Another possibility is that energy limitations mediated by low dis-
solved oxygen and other factors such as food limitation delay growth
rate and maturation which could lead to altered levels of testosterone,
estradiol, and progesterone (Franz, 1996; Petes et al., 2007).
2. Materials and methods
2.1. Water analyses
Dissolved oxygen measurements were obtained using the Winkler
titration method. Oxygen was xed at each site using manganous
sulfate, alkaline potassium iodide azide, and sulfamic acid. Sodium thio-
sulfate was used to titrate the water sample with starch indicator to a
clear endpoint. pH measurements were collected using a Flinn Scientic
pH Meter (AP8673).
2.2. Sample collection and dissection
Geukensia demissa specimens were collected at low tide from Harding
Lagoon in the Bronx River (40° 48 35.563 N, 73° 51 40.893 W), and
Todd's Point in Greenwich Cove (4 0 31.296 N, 73° 34 18.042 W).
Our collections were performed during the months of June and July
when Geukensia demissa ranging in size from 25 to 36 mm (width) are
uniformly undergoing gametogenesis (Franz, 1996). Mussels were
transported to the laboratory in buckets with water collected from the
site. All samples, maintained in native water, were incubated at 4 °C
and allowed 24 h to equilibrate. The length, width, and total weight of
each mussel were recorded before dissection of tissues. Upon dissection,
shell weight and combined gill weight were also recorded. Both gills and
mantles were extracted from each organism, and stored at 20 °C.
2.3. Sex determination
Two tests were used to determine the sex of the mussels. Upon
dissection, the color of the mussels' mantle was noted. In Geukensia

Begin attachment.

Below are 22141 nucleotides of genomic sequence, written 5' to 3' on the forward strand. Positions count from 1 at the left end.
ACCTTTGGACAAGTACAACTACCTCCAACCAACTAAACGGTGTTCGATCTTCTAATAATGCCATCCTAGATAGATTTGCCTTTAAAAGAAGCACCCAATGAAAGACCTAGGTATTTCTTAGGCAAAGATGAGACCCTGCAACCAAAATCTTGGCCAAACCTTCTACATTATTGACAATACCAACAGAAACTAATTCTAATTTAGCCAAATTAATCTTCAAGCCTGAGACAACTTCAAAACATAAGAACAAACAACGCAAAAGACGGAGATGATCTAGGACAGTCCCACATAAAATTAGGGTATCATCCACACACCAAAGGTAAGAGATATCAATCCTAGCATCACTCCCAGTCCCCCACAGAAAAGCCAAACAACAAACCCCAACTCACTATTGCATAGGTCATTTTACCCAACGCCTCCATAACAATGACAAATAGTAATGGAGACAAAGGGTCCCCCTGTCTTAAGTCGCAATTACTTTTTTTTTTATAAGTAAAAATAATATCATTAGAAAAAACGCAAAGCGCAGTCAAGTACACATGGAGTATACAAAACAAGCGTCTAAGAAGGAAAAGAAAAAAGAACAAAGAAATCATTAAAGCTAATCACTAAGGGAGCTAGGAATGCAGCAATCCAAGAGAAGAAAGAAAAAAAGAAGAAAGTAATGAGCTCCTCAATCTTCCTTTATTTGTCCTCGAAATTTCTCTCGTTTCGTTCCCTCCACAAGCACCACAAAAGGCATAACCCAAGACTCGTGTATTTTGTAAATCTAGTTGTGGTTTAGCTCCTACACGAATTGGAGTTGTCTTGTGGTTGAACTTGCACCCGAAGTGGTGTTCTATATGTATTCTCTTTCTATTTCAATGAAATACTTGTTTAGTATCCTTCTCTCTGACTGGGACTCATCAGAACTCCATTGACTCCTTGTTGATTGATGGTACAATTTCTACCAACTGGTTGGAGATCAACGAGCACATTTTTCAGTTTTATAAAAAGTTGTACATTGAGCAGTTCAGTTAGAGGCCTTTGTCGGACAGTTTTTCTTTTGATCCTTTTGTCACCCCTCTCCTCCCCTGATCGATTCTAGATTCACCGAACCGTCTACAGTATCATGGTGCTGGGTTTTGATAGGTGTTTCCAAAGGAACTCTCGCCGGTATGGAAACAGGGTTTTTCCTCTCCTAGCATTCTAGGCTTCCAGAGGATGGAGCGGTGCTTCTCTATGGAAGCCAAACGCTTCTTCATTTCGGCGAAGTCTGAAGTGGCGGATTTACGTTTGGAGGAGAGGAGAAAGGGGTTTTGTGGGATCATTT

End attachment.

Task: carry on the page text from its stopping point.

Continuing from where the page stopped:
demissa, a brown pigment signi
es a female, and a yellowish cre am
color is characteristic of males (Puglisi, 2008). For conrmation, the
mussel's gender was determined by the protocol of Jabbar and Davies
(1987) with slight mo dicati on. One mantle f rom each mussel was
placed in a Petri dish with 1 mL of 0.75% (w/v) thiobarbituric acid.
Males developed a yellow pigment, while females developed a pink
pigment. A 100% correlation was found between the results of the two
gender assays.
2.4. COI gene analysis
Genetic material was isolated from a 1 by 1 mm mantle sample from
12 organisms from each site (24 total) using the QIAGEN DNeasy Blood
and Tissue Kit (cat# 6904) and material was stored at 20 °C. PCR was
used to amplify the COI gene using Geukensia demissa specic primers:
GCAT-3. Primers were designed using GenBank Sequence
and synth esized by Sigma Genesis Inc. in a 5 μM concentration.
Twenty-ve microliters of PCR reactions, composed of 2 μL template
DNA and 11.5 μL of each primer in GE illustra PuReTaq Ready-To-Go
PCR Beads [cat# 27-9559-01], were subsequently prepared. Reactions
were run for 50 cycles with 30 s denaturation step at 94 °C, 45 s anneal-
ing step at 54 °C, and 45 s extending step at 72 °C using Techne Genius
Therm o Cycler. PCR products from the 24 individua ls produced
amplicons of approximately 440 bp as visualized on a 2% agarose gel
using pBR322/BstNI molecular weight standard from New England
Biolabs [cat #N2021L]. All products, along with Geukensia demissa cus-
tom primers, were sent to Genewiz I nc. for sequencing. Bronx River
and Greenwich Cove sequences were aligned by Nucleotide BLAS T,
and percent similarity was ascertained using the CLUSTAL W alignment
tool (Thompson et al., 1994; Ni et al., 2012).
2 Z.M. Halem et al. / Comparative Biochemistry and Physiology, Part A 175 (2014) 16
2.5. Testosterone, estradiol, and progesterone enzyme immunoassay (EIA)
Per each assay, one gill from each mussel was homogenized in
1.2 mL ice-cold 50:50 water:methanol. Homogenates were extracted
three times with 5 mL of high purity diethyl ether for the testosterone